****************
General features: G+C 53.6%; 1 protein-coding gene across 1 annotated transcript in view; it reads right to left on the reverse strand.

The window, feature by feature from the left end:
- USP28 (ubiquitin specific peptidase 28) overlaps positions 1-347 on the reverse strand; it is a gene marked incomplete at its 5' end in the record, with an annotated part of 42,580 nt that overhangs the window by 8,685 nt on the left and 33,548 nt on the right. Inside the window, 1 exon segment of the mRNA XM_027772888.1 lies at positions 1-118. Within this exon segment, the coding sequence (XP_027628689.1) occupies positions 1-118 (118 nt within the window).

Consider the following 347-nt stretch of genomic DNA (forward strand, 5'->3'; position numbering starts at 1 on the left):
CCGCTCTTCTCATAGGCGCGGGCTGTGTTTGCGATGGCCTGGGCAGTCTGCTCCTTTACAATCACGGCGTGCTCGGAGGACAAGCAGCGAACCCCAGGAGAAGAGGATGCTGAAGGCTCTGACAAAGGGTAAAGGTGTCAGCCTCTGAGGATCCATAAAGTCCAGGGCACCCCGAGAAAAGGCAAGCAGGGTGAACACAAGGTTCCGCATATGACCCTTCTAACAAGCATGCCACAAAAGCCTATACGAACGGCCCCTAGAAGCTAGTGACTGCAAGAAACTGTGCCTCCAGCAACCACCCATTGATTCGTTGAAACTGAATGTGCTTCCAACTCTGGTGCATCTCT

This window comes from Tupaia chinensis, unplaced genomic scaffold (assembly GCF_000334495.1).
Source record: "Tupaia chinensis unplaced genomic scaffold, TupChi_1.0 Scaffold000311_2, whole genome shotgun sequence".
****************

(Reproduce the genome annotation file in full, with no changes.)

General features: G+C 53.6%; 1 protein-coding gene across 1 annotated transcript in view; it reads right to left on the reverse strand.

The window, feature by feature from the left end:
- USP28 (ubiquitin specific peptidase 28) overlaps positions 1-347 on the reverse strand; it is a gene marked incomplete at its 5' end in the record, with an annotated part of 42,580 nt that overhangs the window by 8,685 nt on the left and 33,548 nt on the right. Inside the window, 1 exon segment of the mRNA XM_027772888.1 lies at positions 1-118. Within this exon segment, the coding sequence (XP_027628689.1) occupies positions 1-118 (118 nt within the window).

Consider the following 347-nt stretch of genomic DNA (forward strand, 5'->3'; position numbering starts at 1 on the left):
CCGCTCTTCTCATAGGCGCGGGCTGTGTTTGCGATGGCCTGGGCAGTCTGCTCCTTTACAATCACGGCGTGCTCGGAGGACAAGCAGCGAACCCCAGGAGAAGAGGATGCTGAAGGCTCTGACAAAGGGTAAAGGTGTCAGCCTCTGAGGATCCATAAAGTCCAGGGCACCCCGAGAAAAGGCAAGCAGGGTGAACACAAGGTTCCGCATATGACCCTTCTAACAAGCATGCCACAAAAGCCTATACGAACGGCCCCTAGAAGCTAGTGACTGCAAGAAACTGTGCCTCCAGCAACCACCCATTGATTCGTTGAAACTGAATGTGCTTCCAACTCTGGTGCATCTCT

This window comes from Tupaia chinensis, unplaced genomic scaffold (assembly GCF_000334495.1).
Source record: "Tupaia chinensis unplaced genomic scaffold, TupChi_1.0 Scaffold000311_2, whole genome shotgun sequence".